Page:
The new roguelike from the Dead Cells devs looks like an incredible co-op Hades where the dodge is intentionally overpowered

Dead Cells is officially finished after seven years of support, and based on what I've seen of it so far, developer Motion Twin's next game may quickly take its place in the hearts of many fans and join the ranks of the best roguelikes. Windblown is an isometric action roguelike with support for up to three-player co-op, it's hitting PC early access later this year, and it looks like a compelling mix of modern genre staples and Dead Cells DNA.

Motion Twin released a new trailer for Windblown earlier today, and GamesRadar+ sat in on an extended hands-off showcase beforehand. The trailer hits the same high notes as the reveal, but in a little more depth: a colorful world, cute playable characters with a bestial, fishy theme, melee and bullet hell combat, and a die-respawn-die gameplay loop. Defend the Vortex from the nefarious Sentinels, and build the best character you possibly can. Windblown is more sprawling than Dead Cells but shares its single-minded focus on action. It's also a heck of a lot faster, which is saying something. 

What really jumps out to me is how proudly Windblown glues things together with a lightning-fast dodge, as designer Yannick Berthier explained in a presentation. Sweeping enemy attacks and intense boss combos vanish in your flurry of i-frames, and your fittingly named Leaper scales lengthy chains of fantastical floating islands as easily as you or I might walk up stairs. "Dashing is part of the combat, it's part of the exploration, it’s part of everything," Berthier says. "It's a really free way to move. You don't really have to think about how to do stuff, it’s just about ‘where do I want to go.'"


(Image credit: Motion Twin)

Dead Cells is obviously the primary reference here, but I can't help but see the likes of Hades in the presentation of Windblown's combination of melee and ranged combat, cooldown-based support items called Trinkets, and its mix of draftable stat and gear upgrades. In the preview I saw, alternating between ranged kunai – with a familiar embed effect that I think is partly what's bringing Hades to my mind as a topical touchstone – and a hefty greatsword would bust out a fancy Alterattack combo. There's a similar flow to the dungeons too, with branching paths putting challenge rooms and extra healing on the scales of risk and reward. It's all very Motion Twin, but modernized and translated for 3D play.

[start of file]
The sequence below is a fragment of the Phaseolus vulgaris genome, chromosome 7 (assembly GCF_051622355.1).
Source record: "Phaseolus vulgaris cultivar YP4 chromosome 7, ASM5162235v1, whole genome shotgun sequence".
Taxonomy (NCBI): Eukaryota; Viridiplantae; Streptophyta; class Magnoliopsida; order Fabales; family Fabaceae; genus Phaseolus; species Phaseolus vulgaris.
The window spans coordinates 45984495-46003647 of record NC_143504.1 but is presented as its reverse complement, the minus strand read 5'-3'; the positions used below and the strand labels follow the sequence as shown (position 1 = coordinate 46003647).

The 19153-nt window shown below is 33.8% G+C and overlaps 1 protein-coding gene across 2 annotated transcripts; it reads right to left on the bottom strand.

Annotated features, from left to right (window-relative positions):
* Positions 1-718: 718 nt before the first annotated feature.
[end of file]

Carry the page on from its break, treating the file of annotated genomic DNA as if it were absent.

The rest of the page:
The roguelike cascade looks as engrossing as ever. As you clear chambers and challenges, you'll obtain Gifts packing passive abilities like one that summons homing arrows on hit, boosts for basic stats like health and damage, and blueprints for additional weapons to find in future runs. The discrete resources you amass can be spent at base, a homey little hub called the Ark, on permanent upgrades like more healing items and improved starting gear. Faster, stronger, more broken – the allure of the perfect run is unmatched, and Windblown openly encourages you to chase it. Brave the procedurally generated islands alone or with up to two buddies, then bring your haul back to the hub to cash in. 


(Image credit: Motion Twin)

Windblown strikes me as a classical game executed with the polish of an experienced team, and elevated by the sizable addition of co-op (which I sadly didn't get to see in the alpha build shown off). It oozes textbook roguelike fun, and I can't wait to get my hands on it myself. 

"Windblown’s closed alpha period recently concluded, with a number of key improvements to the game being incorporated following player feedback, including beefed up versions of Alterattacks plus new and surprising types of enemy encounters to keep players on their toes," Motion Twin says. "Players hoping for a chance to take part in the next closed playtest can sign up for more information on the game’s official website." 

Elsewhere, a dev on my most-anticipated open-world game talks about the exact things I was hoping for: roguelike build-crafting and cool hoverboards in Hyper Light Breaker.

Austin Wood

Austin freelanced for the likes of PC Gamer, Eurogamer, IGN, Sports Illustrated, and more while finishing his journalism degree, and he's been with GamesRadar+ since 2019. They've yet to realize that his position as a senior writer is just a cover up for his career-spanning Destiny column, and he's kept the ruse going with a focus on news and the occasional feature, all while playing as many roguelikes as possible.